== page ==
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© Photo Damir Yusupov / Bolshoi Theatre

The Bolshoi’s Yankee prince

by Joy Neumeyer at 09/02/2012 20:05

Onstage, critics adore David Hallberg for his lighter-than-air leaps, crisp technique and princely demeanor. Walking into the Vogue Cafe, the Bolshoi’s American star is no less regal. Preternaturally tall and erect, Hallberg, 29, has a pale complexion, bright blue eyes and the turned-out walk that betrays a professional dancer. He’s friendly, but he measures his words slowly, aware of his responsibility as the theater’s first foreign principal.

“The pressure was like something I’ve never experienced,” he said of his November debut in an interview with The Moscow News. Last fall, the announcement that Hallberg was joining the Bolshoi – and in effect, reversing the decades-long tide of Russian dancers defecting to the United States – made international headlines. Since premiering in “Giselle,” he has earned critical accolades, dancing before President Dmitry Medvedev in “Sleeping Beauty” at the reopening of the Bolshoi’s main stage and performing the role of Prince Siegfried in “Swan Lake.”

Born in South Dakota, Hallberg got his first role at age 11, when he was cast as the Nutcracker Prince at a company in Arizona. “It was my first real view into the ballet world,” he said. “I was only in act one and I would beg my mom to pick me up later so I could watch.”

After studying at the Paris Opera Ballet School, in 2000 Hallberg joined American Ballet Theater in New York, where he became a principal since 2005.

Hallberg first came to the Bolshoi 10 years ago to dance in a gala. He was back for a performance last year when Bolshoi artistic director Sergei Filin proposed he join the company as a premier – an offer that Hallberg says he accepted to “challenge myself.”

Now he splits his time between American Ballet Theater and the Bolshoi, which can make switching between the companies’ styles difficult. “The Bolshoi stage is quite big, and the theater is quite big, so therefore your movements are big, your expressions are big. And I was trained in a very kind of refined, subtle manner,” he said.

The lighter rehearsal schedule in Moscow is also “a drastic change” from the five to seven hour days Hallberg is used to in New York. At the Bolshoi, principals only perform in one ballet at a time, which they rehearse for no more than two hours a day.

“They’re very conscious of resting,” he said.

When Hallberg first arrived, he requested additional rehearsal time to practice “Sleeping Beauty.” “They kind of freaked out, like, ‘Are you sure? You know, you can’t work too hard, maybe that’s too much for you.’”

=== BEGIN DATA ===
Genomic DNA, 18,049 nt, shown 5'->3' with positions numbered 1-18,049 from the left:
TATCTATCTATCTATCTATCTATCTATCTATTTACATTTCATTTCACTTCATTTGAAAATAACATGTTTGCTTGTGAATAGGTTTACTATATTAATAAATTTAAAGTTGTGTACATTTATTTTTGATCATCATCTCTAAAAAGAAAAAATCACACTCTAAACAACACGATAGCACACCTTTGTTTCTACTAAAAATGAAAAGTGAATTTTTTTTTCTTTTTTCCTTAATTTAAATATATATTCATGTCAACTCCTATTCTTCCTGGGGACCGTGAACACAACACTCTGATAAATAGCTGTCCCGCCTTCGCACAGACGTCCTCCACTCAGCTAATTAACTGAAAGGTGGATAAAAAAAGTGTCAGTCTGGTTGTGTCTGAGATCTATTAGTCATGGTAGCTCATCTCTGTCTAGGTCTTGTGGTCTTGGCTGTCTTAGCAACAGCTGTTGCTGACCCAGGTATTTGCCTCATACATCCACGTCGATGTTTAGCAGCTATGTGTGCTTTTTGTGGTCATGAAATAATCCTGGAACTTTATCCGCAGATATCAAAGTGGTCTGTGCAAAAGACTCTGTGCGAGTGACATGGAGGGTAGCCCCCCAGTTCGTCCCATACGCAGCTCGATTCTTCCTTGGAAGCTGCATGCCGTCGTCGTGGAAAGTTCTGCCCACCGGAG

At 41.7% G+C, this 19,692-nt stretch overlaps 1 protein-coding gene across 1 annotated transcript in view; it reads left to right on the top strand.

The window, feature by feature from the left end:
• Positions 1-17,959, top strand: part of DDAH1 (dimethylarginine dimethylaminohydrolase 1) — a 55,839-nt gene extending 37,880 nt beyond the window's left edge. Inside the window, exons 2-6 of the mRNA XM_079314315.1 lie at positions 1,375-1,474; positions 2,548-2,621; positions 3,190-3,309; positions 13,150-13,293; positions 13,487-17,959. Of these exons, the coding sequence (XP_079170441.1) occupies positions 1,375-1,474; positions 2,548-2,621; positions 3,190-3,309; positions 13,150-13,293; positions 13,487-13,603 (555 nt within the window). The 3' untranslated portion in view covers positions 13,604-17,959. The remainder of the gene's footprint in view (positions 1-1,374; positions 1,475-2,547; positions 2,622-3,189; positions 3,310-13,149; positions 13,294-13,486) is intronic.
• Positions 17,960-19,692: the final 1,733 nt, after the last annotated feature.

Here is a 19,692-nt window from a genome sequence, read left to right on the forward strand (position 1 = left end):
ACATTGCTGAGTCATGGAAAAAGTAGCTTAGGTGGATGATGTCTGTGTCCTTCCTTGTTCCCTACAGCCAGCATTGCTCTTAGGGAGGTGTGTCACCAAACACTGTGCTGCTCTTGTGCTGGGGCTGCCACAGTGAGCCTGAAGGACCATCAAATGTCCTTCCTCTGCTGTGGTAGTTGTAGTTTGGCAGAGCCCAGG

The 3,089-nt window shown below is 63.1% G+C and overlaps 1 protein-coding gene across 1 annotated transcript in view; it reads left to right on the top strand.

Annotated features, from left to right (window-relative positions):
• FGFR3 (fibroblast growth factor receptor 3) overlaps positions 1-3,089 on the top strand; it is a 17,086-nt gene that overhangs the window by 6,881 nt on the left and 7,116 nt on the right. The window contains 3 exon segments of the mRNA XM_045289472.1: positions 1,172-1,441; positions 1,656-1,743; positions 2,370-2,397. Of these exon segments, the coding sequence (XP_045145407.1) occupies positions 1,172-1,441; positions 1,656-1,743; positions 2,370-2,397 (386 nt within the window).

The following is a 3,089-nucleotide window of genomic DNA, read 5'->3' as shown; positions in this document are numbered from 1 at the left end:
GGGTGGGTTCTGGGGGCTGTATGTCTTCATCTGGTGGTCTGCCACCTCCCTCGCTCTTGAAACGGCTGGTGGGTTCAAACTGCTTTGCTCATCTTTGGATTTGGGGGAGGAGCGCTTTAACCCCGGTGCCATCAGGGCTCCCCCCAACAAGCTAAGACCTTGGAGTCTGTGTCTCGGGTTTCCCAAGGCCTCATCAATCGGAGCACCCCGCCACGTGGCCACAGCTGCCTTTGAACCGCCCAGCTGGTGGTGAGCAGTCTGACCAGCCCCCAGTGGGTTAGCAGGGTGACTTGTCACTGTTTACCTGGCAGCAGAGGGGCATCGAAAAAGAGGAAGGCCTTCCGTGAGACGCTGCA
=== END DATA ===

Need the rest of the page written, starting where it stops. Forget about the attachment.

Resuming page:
Hallberg says he’s pleased with the theater post-renovation, though he’s a bit nostalgic for its old allure. “The dressing room and everything just smelled so bad, and it was so old, but it had this unbelievable character,” he said. “And now everything’s kind of gleaming and new and shiny.”

There was one distinct feature he wasn’t sad to see go. “There were dozens of cats in the basement, under the stage. You could hear them in your dressing room.

David Hallberg

© Photo / The Moscow News / Joy Neumeyer

David Hallberg

“It smelled like cat piss too,” he added.

But the new building wasn’t the only change he encountered in his first month. Shortly after Hallberg’s arrival, Bolshoi stars Ivan Vasiliev and Natalya Osipova – whom Hallberg had named as a prime motivation for joining the troupe – announced they were moving to St. Petersburg’s Mikhailovsky Theater. Fueling speculation that Hallberg would follow in their footsteps, Mikhailovsky general director Vladimir Kekhman boasted that he would lure him to St. Petersburg too.

Hallberg said the incident affected morale at the theater. “No one wants to lose some of their biggest stars,” he said. But he was less struck by Osipova’s departure than many assumed. “When it came down to it, there weren’t so many chances to perform together.”

He called Kekhman’s interest “flattering,” but said he has no intentions of acting on it. “This is a big moment for me, and I don’t want to screw it up, you know?”

Now that the initial wave of attention has calmed down, Hallberg finally has time to settle in.

His favorite hangouts include cafes Dodo and Solyanka. He’s studying Russian, though “not as much as I should,” and has developed a fondness for kasha and gypsy cabs.

His next appearance is in “Giselle” on Feb. 10 and 11, now with Svetlana Zakharova rather than Osipova. “[Svetlana] and I get along very well and she’s one of the greatest ballerinas of this era, so it’s surreal to dance with her... I’m really looking forward to it,” he said.

In April, Hallberg is to premiere in the Bolshoi’s production of “The Nutcracker.” “For me it’s Tchaikovsky’s greatest score,” he said. “Every time I hear it, year after year, it really makes me emotional.”

Next year, the program will be less “classical heavy,” bringing in famous modern choreographers like Wayne McGregor to stage new work. “That was really one of the main reasons for coming here,” he said. “They said, ‘We don’t just want you to be a prince, we want you to do new work as well.’”

He thinks audiences will be receptive.

“[Russians] have a very educated view on classical ballet and they certainly know what they’re watching,” he said “But you know, the theater is a beating heart, so you have to keep it alive, keep it going.

“It can’t become a boring institution.”

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